Review

American Record Guide
2003

Pleyel: Violin Concerto in D; Serenade

Ignatz Pleyel (1757-1831) lived in the time of Mozart and Beethoven and wrote much music that is rarely heard today. Both of these works are first recordings. His first teacher was Vanhal, and later he studied with Haydn in Eisenstadt. His patron and later employer, Count Erdődy, was so pleased with his progress that he gave him a coach and two horses. He went to Italy, where several of his works were premiered, and finally settled in Strasbourg, where he assisted Franz Xaver Richter from 1784 until Richter died in 1789. He then succeeded to Richter’s position as Kapellmeister of the cathedral. This was his greatest period of composing, and he wrote many fine works in Strasbourg. From here he moved to London, where he was a friendly rival of Haydn’s. (The two dined together often and performed each other’s music.) In 1795 he moved to Paris and published Haydn’s complete quartets. While in Paris for the next decades Pleyel not only organized concerts, he wrote music, published music, made pianos, stocked music, and generally organized musical life. He may have been the most famous European composer at the time. A Pleyel Society was even established in Nantucket, Massachusetts in 1822.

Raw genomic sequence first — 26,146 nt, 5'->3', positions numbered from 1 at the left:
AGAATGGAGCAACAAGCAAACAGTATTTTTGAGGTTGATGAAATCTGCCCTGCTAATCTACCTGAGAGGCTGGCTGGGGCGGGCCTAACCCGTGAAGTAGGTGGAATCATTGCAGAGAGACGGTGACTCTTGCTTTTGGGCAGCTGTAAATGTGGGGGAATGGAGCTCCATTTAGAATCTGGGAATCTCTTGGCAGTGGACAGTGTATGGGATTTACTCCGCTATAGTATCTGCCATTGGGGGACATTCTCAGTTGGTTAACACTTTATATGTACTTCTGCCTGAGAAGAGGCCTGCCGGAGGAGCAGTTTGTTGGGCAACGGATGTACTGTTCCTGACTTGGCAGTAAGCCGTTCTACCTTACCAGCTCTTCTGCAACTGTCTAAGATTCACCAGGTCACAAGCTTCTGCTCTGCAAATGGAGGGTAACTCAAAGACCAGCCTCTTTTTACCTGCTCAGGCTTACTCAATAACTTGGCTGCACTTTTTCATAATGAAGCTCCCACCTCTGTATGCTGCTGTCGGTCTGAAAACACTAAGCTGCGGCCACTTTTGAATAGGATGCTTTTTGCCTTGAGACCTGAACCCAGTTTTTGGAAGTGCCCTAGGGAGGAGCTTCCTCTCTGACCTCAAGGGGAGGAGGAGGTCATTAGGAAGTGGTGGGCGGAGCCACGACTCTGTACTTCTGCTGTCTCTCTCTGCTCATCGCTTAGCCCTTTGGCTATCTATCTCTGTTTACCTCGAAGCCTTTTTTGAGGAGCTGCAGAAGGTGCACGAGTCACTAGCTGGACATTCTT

The Violin Concerto in D was written in Strasbourg between 1785 and 1787. It was immediately immensely popular, which is understood by hearing this recording. Also recorded is the finale of the original version that was replaced in 1788. This is an interesting contrast to the later, more popular version.

The Serenade for violin, cello, strings, and two horns was written in 1780 and is 34 minutes long. It’s four movements are brilliantly written and a delight to hear.

The soloists and the orchestra are well recorded and well positioned in relation to each other. The notes are good. This is an outstanding release that should arouse a great deal of interest.

Bauman

Péter Szabó cellist, conductor, music editor
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